“Blacklisted” NHS whistleblower demands apology and new job

A former Lincolnshire NHS chief executive who claims he was unfairly dismissed for raising patient safety concerns has written a letter to Health Secretary Jeremy Hunt asking for an apology and “comparable” job.

Gary Walker was sacked as CEO of United Lincolnshire Hospitals Trust in February 2010.

He lodged a claim for unfair dismissal but settled out of court with the NHS in a deal he says was worth £320,000.

The official reason given for his dismissal was swearing at official meetings. However, Walker says in his letter that he was forced out of his job because of concerns he raised about the safety of patients in the county, describing a “culture of threats and intimidation” in the NHS.

He also claims that the NHS spent over £500,000 in legal fees and other costs to cover up his concerns.

His letter argues that his concerns were “vindicated”, citing a report by Sir Bruce Keogh in 2013, which identified a number of failings by the Trust which led to it being put in special measures, a position it remains in to this day.

Walker says: “There is no doubt in my mind, and the evidence from Sir Bruce is clear, that patients died needlessly in Lincolnshire directly as a result of these events. Those deaths and harm were all entirely preventable if the board of directors at the time had been listened to and patient safety put first.”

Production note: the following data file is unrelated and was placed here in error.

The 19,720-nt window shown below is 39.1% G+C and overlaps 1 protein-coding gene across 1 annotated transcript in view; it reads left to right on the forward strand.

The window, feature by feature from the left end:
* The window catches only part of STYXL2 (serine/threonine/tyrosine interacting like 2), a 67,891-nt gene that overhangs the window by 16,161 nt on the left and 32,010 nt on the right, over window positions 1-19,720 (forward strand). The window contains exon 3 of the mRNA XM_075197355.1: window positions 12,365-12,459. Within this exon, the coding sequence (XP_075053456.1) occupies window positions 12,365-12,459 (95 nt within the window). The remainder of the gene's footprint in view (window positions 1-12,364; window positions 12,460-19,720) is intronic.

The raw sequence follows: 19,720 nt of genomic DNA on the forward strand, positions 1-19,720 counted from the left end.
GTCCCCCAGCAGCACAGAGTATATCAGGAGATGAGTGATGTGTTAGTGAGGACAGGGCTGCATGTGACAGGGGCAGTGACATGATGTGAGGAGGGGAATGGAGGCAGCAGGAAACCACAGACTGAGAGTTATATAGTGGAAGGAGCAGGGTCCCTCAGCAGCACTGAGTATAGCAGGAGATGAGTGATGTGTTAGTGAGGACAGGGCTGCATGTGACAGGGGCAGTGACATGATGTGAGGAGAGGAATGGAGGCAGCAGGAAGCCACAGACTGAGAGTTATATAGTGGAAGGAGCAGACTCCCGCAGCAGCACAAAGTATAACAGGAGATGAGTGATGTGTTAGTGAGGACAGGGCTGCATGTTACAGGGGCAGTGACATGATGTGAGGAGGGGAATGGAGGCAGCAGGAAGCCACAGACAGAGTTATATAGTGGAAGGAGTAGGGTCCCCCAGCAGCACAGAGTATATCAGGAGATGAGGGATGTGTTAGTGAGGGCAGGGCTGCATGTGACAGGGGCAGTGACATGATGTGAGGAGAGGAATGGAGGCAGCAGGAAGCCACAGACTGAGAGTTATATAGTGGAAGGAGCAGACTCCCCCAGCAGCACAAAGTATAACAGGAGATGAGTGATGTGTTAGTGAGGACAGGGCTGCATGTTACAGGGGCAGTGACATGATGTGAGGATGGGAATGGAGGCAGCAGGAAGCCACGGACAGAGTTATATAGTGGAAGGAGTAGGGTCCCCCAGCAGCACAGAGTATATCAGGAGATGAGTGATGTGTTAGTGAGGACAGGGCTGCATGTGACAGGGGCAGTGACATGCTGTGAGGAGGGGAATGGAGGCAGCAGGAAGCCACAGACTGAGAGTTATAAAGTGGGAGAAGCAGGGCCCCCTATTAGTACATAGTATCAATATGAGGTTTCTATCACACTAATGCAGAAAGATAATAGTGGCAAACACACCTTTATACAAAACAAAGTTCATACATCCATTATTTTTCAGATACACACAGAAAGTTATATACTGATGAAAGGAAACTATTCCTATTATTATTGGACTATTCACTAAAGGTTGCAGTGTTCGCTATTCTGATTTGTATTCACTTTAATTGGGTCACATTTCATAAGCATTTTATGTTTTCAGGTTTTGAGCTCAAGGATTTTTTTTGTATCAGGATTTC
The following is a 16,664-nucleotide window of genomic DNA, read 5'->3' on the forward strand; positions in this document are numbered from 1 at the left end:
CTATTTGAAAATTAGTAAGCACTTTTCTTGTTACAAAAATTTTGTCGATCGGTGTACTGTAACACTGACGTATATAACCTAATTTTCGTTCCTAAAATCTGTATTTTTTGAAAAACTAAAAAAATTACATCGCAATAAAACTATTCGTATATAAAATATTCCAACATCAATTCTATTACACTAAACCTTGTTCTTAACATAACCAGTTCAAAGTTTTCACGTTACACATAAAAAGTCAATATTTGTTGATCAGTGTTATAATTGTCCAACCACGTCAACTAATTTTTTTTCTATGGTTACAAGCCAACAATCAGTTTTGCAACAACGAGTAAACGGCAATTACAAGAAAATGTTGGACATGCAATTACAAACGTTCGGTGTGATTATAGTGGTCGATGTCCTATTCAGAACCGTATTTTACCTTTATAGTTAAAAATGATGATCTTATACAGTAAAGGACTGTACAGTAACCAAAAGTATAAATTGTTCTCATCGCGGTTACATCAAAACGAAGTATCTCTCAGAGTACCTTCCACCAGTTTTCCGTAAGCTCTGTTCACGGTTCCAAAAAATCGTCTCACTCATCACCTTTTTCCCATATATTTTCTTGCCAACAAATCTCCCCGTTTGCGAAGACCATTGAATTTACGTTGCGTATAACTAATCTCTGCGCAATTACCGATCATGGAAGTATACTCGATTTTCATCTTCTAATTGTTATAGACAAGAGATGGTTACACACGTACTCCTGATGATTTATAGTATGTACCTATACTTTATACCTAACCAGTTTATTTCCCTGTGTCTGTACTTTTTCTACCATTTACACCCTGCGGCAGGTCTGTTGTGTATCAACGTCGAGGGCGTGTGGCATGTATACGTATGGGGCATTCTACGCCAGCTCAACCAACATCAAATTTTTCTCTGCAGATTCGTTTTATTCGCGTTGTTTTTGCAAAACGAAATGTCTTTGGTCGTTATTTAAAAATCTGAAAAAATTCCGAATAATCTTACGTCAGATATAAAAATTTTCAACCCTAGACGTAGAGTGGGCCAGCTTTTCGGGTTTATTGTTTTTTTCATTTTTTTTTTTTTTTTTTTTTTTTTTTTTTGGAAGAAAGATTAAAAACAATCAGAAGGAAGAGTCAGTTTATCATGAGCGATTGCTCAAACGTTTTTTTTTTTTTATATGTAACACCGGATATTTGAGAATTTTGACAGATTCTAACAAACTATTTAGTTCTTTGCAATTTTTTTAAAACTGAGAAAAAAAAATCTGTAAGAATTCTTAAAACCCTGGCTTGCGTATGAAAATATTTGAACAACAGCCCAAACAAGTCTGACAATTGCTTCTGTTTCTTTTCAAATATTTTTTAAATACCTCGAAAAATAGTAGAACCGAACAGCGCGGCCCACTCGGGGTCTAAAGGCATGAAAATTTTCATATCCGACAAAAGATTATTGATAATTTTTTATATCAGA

However, Walker adds that he had been “gagged” by the settlement he says he agreed with the NHS.

When he broke the agreement two years ago, he claims that he was threatened with being sued by the organisation. Eventually, members of the Health Select Committee intervened and a six-month Public Accounts Committee and National Audit Office inquiry was established.

Despite claiming that he has been vindicated, he says that he continues to be “blacklisted by the NHS”.

He adds: “Consequently, I have lost income, pension, career, status, and employment prospects.

“The practical redress you offer will need to be individual to those who raised concerns and the harm they suffered but I would expect that whistleblowers simply want an apology and a job that is comparable to the one they were forced from.”

Responding to the claims made in the letter, a Department of Health spokesperson said: “We have received a letter from Mr Walker and will be looking carefully at the issues raised. We want to make the NHS the safest health system in the world and creating an open and honest culture where patients and staff are listened to is vital to improving care.

“This government has made important changes to protect whistleblowers by outlawing gagging clauses in contracts and introducing new laws in this Parliament to protect those who speak up.”

The department added that they are creating a new independent National Whistleblowing Guardian and are ensuring that every NHS manager and leader is to have training on how to raise concerns and how to treat people who raise concerns.